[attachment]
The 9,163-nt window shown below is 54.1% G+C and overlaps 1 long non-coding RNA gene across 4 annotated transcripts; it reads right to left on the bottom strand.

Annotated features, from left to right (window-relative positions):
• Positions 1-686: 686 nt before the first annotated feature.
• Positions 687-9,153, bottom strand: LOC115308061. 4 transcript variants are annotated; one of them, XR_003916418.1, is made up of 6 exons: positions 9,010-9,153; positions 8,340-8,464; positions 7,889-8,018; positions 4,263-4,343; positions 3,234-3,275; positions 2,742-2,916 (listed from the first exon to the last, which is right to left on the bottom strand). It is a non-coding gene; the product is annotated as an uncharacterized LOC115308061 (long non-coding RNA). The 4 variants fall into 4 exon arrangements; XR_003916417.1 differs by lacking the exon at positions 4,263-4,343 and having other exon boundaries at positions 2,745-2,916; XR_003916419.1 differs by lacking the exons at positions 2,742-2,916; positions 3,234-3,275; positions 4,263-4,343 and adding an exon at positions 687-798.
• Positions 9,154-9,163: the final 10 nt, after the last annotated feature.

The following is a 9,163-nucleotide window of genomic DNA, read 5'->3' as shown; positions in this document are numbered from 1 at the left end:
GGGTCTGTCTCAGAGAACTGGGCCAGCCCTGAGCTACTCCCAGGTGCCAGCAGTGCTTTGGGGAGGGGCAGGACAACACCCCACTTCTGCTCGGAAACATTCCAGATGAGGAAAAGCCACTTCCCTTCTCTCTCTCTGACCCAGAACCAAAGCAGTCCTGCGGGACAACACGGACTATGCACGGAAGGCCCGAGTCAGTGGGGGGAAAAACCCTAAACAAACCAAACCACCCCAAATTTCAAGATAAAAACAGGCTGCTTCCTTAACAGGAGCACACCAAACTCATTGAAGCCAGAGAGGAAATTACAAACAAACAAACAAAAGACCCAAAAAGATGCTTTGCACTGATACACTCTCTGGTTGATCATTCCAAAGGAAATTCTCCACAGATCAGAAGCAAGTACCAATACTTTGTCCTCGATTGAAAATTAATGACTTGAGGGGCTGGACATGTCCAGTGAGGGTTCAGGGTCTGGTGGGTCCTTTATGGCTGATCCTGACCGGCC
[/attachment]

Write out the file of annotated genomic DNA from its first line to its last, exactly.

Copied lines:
The 9,163-nt window shown below is 54.1% G+C and overlaps 1 long non-coding RNA gene across 4 annotated transcripts; it reads right to left on the bottom strand.

Annotated features, from left to right (window-relative positions):
• Positions 1-686: 686 nt before the first annotated feature.
• Positions 687-9,153, bottom strand: LOC115308061. 4 transcript variants are annotated; one of them, XR_003916418.1, is made up of 6 exons: positions 9,010-9,153; positions 8,340-8,464; positions 7,889-8,018; positions 4,263-4,343; positions 3,234-3,275; positions 2,742-2,916 (listed from the first exon to the last, which is right to left on the bottom strand). It is a non-coding gene; the product is annotated as an uncharacterized LOC115308061 (long non-coding RNA). The 4 variants fall into 4 exon arrangements; XR_003916417.1 differs by lacking the exon at positions 4,263-4,343 and having other exon boundaries at positions 2,745-2,916; XR_003916419.1 differs by lacking the exons at positions 2,742-2,916; positions 3,234-3,275; positions 4,263-4,343 and adding an exon at positions 687-798.
• Positions 9,154-9,163: the final 10 nt, after the last annotated feature.

The following is a 9,163-nucleotide window of genomic DNA, read 5'->3' as shown; positions in this document are numbered from 1 at the left end:
GGGTCTGTCTCAGAGAACTGGGCCAGCCCTGAGCTACTCCCAGGTGCCAGCAGTGCTTTGGGGAGGGGCAGGACAACACCCCACTTCTGCTCGGAAACATTCCAGATGAGGAAAAGCCACTTCCCTTCTCTCTCTCTGACCCAGAACCAAAGCAGTCCTGCGGGACAACACGGACTATGCACGGAAGGCCCGAGTCAGTGGGGGGAAAAACCCTAAACAAACCAAACCACCCCAAATTTCAAGATAAAAACAGGCTGCTTCCTTAACAGGAGCACACCAAACTCATTGAAGCCAGAGAGGAAATTACAAACAAACAAACAAAAGACCCAAAAAGATGCTTTGCACTGATACACTCTCTGGTTGATCATTCCAAAGGAAATTCTCCACAGATCAGAAGCAAGTACCAATACTTTGTCCTCGATTGAAAATTAATGACTTGAGGGGCTGGACATGTCCAGTGAGGGTTCAGGGTCTGGTGGGTCCTTTATGGCTGATCCTGACCGGCC